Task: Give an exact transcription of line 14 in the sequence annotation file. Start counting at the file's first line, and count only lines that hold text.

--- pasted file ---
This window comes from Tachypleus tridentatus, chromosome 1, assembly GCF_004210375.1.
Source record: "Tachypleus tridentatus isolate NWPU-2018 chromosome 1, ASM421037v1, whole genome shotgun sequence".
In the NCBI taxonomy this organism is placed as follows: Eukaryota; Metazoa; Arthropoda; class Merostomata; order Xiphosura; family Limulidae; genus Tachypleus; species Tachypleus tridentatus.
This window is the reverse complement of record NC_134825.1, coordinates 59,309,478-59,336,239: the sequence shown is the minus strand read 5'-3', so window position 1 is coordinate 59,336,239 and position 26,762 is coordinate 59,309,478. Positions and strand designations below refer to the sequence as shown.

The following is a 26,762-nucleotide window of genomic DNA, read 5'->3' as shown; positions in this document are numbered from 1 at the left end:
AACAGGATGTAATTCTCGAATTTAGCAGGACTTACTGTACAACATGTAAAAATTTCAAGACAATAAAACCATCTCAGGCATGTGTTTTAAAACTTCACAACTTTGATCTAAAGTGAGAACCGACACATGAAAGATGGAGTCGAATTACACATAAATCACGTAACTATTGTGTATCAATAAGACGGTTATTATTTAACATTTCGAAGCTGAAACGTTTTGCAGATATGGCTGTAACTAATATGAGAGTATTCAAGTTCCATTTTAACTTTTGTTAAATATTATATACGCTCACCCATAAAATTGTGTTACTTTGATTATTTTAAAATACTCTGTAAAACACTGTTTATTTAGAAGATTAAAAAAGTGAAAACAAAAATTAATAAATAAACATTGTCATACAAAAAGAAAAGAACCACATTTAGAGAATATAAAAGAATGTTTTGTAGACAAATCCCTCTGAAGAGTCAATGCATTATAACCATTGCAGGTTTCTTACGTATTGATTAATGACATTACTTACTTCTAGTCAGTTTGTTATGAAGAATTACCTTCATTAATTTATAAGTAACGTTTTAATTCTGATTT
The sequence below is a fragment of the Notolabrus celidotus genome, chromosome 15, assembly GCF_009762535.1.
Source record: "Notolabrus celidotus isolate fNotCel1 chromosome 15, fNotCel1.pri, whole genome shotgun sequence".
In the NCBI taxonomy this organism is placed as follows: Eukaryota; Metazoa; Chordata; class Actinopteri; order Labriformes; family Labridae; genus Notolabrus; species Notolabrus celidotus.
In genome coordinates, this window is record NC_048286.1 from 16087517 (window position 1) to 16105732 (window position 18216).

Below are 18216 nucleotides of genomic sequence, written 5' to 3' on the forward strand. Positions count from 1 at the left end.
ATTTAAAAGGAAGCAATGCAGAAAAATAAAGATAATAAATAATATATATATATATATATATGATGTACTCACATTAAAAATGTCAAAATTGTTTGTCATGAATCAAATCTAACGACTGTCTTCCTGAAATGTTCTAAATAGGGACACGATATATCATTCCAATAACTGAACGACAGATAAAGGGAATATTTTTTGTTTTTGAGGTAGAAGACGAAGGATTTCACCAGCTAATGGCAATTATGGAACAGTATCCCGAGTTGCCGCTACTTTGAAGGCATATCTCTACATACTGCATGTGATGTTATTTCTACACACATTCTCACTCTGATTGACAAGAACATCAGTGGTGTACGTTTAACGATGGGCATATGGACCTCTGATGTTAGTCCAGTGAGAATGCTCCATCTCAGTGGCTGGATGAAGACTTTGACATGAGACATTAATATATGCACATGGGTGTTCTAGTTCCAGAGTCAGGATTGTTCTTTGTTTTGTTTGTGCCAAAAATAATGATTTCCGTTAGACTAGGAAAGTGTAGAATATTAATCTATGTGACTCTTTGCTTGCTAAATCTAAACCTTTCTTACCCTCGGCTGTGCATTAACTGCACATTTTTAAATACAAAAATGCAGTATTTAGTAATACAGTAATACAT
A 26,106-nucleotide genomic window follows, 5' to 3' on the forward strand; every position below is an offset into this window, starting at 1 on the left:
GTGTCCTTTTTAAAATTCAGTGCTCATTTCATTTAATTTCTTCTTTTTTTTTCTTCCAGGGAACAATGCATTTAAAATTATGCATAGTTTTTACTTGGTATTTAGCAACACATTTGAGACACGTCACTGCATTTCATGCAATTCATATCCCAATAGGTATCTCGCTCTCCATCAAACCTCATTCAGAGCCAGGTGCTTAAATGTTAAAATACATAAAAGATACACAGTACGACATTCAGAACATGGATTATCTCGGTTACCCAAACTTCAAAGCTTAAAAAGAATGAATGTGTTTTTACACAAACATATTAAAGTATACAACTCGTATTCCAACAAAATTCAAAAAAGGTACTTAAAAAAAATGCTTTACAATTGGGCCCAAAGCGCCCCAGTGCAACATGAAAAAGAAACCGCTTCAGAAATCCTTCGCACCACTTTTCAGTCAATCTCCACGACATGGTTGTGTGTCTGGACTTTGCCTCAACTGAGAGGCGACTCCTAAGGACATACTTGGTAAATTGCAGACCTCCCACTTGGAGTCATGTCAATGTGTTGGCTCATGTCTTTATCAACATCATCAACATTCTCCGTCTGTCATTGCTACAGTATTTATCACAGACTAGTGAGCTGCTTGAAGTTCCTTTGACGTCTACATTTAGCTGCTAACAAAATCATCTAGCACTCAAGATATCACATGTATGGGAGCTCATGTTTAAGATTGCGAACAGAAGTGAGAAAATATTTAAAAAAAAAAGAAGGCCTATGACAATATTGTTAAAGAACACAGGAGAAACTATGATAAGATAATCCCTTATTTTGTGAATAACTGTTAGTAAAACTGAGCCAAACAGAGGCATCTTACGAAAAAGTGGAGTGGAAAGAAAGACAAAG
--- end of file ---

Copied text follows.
GTGTCCTTTTTAAAATTCAGTGCTCATTTCATTTAATTTCTTCTTTTTTTTTCTTCCAGGGAACAATGCATTTAAAATTATGCATAGTTTTTACTTGGTATTTAGCAACACATTTGAGACACGTCACTGCATTTCATGCAATTCATATCCCAATAGGTATCTCGCTCTCCATCAAACCTCATTCAGAGCCAGGTGCTTAAATGTTAAAATACATAAAAGATACACAGTACGACATTCAGAACATGGATTATCTCGGTTACCCAAACTTCAAAGCTTAAAAAGAATGAATGTGTTTTTACACAAACATATTAAAGTATACAACTCGTATTCCAACAAAATTCAAAAAAGGTACTTAAAAAAAATGCTTTACAATTGGGCCCAAAGCGCCCCAGTGCAACATGAAAAAGAAACCGCTTCAGAAATCCTTCGCACCACTTTTCAGTCAATCTCCACGACATGGTTGTGTGTCTGGACTTTGCCTCAACTGAGAGGCGACTCCTAAGGACATACTTGGTAAATTGCAGACCTCCCACTTGGAGTCATGTCAATGTGTTGGCTCATGTCTTTATCAACATCATCAACATTCTCCGTCTGTCATTGCTACAGTATTTATCACAGACTAGTGAGCTGCTTGAAGTTCCTTTGACGTCTACATTTAGCTGCTAACAAAATCATCTAGCACTCAAGATATCACATGTATGGGAGCTCATGTTTAAGATTGCGAACAGAAGTGAGAAAATATTTAAAAAAAAAAGAAGGCCTATGACAATATTGTTAAAGAACACAGGAGAAACTATGATAAGATAATCCCTTATTTTGTGAATAACTGTTAGTAAAACTGAGCCAAACAGAGGCATCTTACGAAAAAGTGGAGTGGAAAGAAAGACAAAG